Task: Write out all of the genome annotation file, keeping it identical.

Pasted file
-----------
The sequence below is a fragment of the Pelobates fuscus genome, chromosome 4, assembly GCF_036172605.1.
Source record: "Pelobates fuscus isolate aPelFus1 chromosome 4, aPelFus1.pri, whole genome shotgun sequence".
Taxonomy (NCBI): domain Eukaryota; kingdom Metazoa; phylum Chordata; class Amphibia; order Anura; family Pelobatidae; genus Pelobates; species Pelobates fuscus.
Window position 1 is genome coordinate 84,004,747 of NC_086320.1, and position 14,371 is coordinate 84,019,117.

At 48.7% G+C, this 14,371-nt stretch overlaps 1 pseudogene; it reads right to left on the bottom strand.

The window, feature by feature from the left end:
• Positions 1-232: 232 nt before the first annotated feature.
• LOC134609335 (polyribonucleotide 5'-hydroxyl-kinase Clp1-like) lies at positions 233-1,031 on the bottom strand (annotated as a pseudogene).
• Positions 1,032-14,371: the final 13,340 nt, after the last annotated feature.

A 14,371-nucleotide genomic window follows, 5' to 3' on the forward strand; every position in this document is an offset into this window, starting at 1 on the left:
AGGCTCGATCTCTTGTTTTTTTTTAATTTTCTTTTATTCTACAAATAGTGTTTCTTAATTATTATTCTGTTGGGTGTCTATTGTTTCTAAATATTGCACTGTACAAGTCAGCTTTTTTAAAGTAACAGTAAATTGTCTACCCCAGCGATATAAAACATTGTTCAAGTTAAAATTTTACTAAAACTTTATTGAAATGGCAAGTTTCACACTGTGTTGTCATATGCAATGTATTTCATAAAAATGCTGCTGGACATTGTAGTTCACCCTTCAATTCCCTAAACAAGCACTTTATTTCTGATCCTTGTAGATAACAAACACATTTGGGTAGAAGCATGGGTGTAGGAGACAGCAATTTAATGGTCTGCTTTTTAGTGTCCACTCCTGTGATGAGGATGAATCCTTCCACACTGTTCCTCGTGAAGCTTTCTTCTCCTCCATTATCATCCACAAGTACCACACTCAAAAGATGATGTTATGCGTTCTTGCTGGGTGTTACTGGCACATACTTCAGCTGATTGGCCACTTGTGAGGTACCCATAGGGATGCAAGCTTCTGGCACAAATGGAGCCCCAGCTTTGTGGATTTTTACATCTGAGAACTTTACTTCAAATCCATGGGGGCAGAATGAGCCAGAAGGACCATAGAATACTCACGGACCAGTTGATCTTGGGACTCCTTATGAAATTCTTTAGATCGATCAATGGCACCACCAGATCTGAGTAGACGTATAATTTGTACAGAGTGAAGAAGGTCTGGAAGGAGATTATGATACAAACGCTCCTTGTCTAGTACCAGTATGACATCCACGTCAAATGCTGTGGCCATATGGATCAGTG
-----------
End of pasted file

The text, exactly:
The sequence below is a fragment of the Pelobates fuscus genome, chromosome 4, assembly GCF_036172605.1.
Source record: "Pelobates fuscus isolate aPelFus1 chromosome 4, aPelFus1.pri, whole genome shotgun sequence".
Taxonomy (NCBI): domain Eukaryota; kingdom Metazoa; phylum Chordata; class Amphibia; order Anura; family Pelobatidae; genus Pelobates; species Pelobates fuscus.
Window position 1 is genome coordinate 84,004,747 of NC_086320.1, and position 14,371 is coordinate 84,019,117.

At 48.7% G+C, this 14,371-nt stretch overlaps 1 pseudogene; it reads right to left on the bottom strand.

The window, feature by feature from the left end:
• Positions 1-232: 232 nt before the first annotated feature.
• LOC134609335 (polyribonucleotide 5'-hydroxyl-kinase Clp1-like) lies at positions 233-1,031 on the bottom strand (annotated as a pseudogene).
• Positions 1,032-14,371: the final 13,340 nt, after the last annotated feature.

A 14,371-nucleotide genomic window follows, 5' to 3' on the forward strand; every position in this document is an offset into this window, starting at 1 on the left:
AGGCTCGATCTCTTGTTTTTTTTTAATTTTCTTTTATTCTACAAATAGTGTTTCTTAATTATTATTCTGTTGGGTGTCTATTGTTTCTAAATATTGCACTGTACAAGTCAGCTTTTTTAAAGTAACAGTAAATTGTCTACCCCAGCGATATAAAACATTGTTCAAGTTAAAATTTTACTAAAACTTTATTGAAATGGCAAGTTTCACACTGTGTTGTCATATGCAATGTATTTCATAAAAATGCTGCTGGACATTGTAGTTCACCCTTCAATTCCCTAAACAAGCACTTTATTTCTGATCCTTGTAGATAACAAACACATTTGGGTAGAAGCATGGGTGTAGGAGACAGCAATTTAATGGTCTGCTTTTTAGTGTCCACTCCTGTGATGAGGATGAATCCTTCCACACTGTTCCTCGTGAAGCTTTCTTCTCCTCCATTATCATCCACAAGTACCACACTCAAAAGATGATGTTATGCGTTCTTGCTGGGTGTTACTGGCACATACTTCAGCTGATTGGCCACTTGTGAGGTACCCATAGGGATGCAAGCTTCTGGCACAAATGGAGCCCCAGCTTTGTGGATTTTTACATCTGAGAACTTTACTTCAAATCCATGGGGGCAGAATGAGCCAGAAGGACCATAGAATACTCACGGACCAGTTGATCTTGGGACTCCTTATGAAATTCTTTAGATCGATCAATGGCACCACCAGATCTGAGTAGACGTATAATTTGTACAGAGTGAAGAAGGTCTGGAAGGAGATTATGATACAAACGCTCCTTGTCTAGTACCAGTATGACATCCACGTCAAATGCTGTGGCCATATGGATCAGTG